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Editorial: Re-entering the Van Wickle Gates

The weekend before most students returned to campus, the Brown Conversation hosted its inaugural “Re-Orientation Boot Camp,” which engaged over 50 students and faculty members in discussions about the meaning of a Brown education. The program, aimed at underclassmen, allowed students to evaluate their Brown experiences thus far and discuss options for its potential improvement. First-years reflected on their first semesters and sophomores gained more perspective before choosing their concentrations. Though geared toward underclassmen, this program serves as a reminder to the undergraduate body of Brown’s limitless opportunities, both in and out of the classroom — a reminder we should all keep in mind as we navigate our remaining time at Brown.

The Open Curriculum provides students “a chance to do wonderful things, but it’s up to you to take the responsibility to do them,” as Elliot Maxwell ’68, one of the architects of the New Curriculum, reminded students at the conference. Brown’s unique curriculum enables students to chart the best possible educational experience for their needs. But students must take ownership over their own learning. This program is a perfect example of the intent behind the New Curriculum that we celebrate so often. The “Re-Orientation Boot Camp” is exactly the type of program we should support as a community, and we strongly hope it will be continued in the years to come.

But this kind of discussion should not stop with the Brown Conversation’s re-orientation event. In the spirit of the program, we should take the opportunity to re-orient ourselves. Some of us have set our educational paths, and taking similar courses in familiar departments might be the most attractive choice. In addition, our social lives mainly consist of spending time with familiar friend groups, participating in our established extracurricular activities and settling into a comfortable routine. While this sort of lifestyle may work well for some, others may recognize in it potential for ossification. We encourage those who feel this way to work conscientiously to broaden their horizons, consequently improving their respective Brown experiences.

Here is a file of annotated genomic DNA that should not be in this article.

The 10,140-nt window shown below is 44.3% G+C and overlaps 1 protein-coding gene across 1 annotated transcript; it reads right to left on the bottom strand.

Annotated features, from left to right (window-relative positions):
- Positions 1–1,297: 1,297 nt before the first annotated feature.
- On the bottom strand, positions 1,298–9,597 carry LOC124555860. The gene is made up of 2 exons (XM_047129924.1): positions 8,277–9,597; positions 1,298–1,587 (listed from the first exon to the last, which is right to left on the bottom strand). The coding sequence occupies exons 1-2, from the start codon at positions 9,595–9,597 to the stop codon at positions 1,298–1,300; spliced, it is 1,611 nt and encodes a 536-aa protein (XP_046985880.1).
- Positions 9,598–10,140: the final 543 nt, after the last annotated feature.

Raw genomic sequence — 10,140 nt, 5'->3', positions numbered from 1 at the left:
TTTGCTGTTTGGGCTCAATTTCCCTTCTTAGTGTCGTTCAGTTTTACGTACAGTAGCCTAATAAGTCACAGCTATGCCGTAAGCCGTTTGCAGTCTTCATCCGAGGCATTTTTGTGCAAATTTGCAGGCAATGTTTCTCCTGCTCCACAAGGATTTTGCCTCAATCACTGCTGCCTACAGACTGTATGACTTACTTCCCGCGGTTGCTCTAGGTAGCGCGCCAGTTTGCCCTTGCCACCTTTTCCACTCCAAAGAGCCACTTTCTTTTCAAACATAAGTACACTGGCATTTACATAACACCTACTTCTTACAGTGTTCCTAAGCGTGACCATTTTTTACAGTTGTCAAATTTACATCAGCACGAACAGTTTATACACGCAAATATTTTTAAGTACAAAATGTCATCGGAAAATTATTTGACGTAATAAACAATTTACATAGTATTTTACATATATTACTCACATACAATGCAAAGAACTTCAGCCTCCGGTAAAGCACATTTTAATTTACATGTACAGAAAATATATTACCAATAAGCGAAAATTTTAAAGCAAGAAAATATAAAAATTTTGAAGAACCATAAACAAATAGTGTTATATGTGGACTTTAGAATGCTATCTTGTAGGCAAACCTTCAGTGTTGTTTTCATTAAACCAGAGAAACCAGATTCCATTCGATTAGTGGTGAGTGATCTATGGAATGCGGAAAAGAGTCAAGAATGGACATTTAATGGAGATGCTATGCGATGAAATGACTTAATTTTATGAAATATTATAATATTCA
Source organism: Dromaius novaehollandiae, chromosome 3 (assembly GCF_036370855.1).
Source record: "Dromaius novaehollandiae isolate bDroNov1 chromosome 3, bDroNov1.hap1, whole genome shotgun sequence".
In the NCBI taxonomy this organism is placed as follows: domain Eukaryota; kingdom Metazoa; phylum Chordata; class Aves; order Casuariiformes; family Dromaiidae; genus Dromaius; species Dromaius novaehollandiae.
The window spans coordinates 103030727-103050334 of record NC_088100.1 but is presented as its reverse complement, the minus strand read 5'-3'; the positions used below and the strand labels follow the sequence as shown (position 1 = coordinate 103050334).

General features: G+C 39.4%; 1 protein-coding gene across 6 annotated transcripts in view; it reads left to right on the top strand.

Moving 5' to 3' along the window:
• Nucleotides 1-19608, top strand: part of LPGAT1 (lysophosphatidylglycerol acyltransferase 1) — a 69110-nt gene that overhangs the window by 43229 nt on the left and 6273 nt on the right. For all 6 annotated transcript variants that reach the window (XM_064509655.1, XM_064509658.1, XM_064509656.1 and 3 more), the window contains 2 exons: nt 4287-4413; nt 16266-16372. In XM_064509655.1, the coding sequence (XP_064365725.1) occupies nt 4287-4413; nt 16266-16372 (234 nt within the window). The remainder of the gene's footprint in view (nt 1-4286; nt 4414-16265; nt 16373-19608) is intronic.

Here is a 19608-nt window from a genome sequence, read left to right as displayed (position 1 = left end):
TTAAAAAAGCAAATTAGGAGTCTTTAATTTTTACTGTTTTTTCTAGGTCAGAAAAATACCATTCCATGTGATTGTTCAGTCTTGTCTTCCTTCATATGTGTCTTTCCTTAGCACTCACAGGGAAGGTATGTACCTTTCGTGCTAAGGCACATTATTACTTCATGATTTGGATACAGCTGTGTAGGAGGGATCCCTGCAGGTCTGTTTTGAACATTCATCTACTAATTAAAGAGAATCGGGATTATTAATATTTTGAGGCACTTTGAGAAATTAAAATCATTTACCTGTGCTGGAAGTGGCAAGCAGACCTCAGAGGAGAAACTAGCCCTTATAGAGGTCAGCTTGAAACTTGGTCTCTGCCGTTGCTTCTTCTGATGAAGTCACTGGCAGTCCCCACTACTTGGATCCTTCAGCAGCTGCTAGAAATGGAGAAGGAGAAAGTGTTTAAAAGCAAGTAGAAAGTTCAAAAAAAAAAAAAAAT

This may seem intimidating, but we are all capable of acclimating to significant changes — after all, we all left our high schools or other universities to come to Brown and were forced to adapt to some degree. When we started at Brown, whether as first-years, transfers or resumed undergraduates, we all introduced ourselves to strangers, joined new activities and most likely took classes outside of our comfort zones. These types of exploration and risk-taking are essential for adjusting to a new environment, but they should not be abandoned once we become settled.

We only have four years as undergraduates, and many of us will never again have the same freedom and flexibility that we enjoy at Brown. Until then, we can all benefit from shaking things up. Students can introduce themselves to someone new in class, at the Sciences Library or even at Starbucks. We can shop classes in departments we have never set foot in. We can take advantage of Morning Mail’s sleek new layout and all the opportunities the announcements offer.

When we were first-years or new students, we all received something along the lines of these words of wisdom, and most of us took this advice to some degree. Though we are certainly more comfortable as we return to Brown than we were as new students, we should retain our exploratory and adventurous tendencies. When we look back on our undergraduate experiences in the years to come, we will not regret the chances we took.


Editorials are written by The Herald’s editorial page board: its editor, Dan Jeon, and its members, Mintaka Angell, Samuel Choi, Nicholas Morley and Rachel Occhiogrosso. Send comments to


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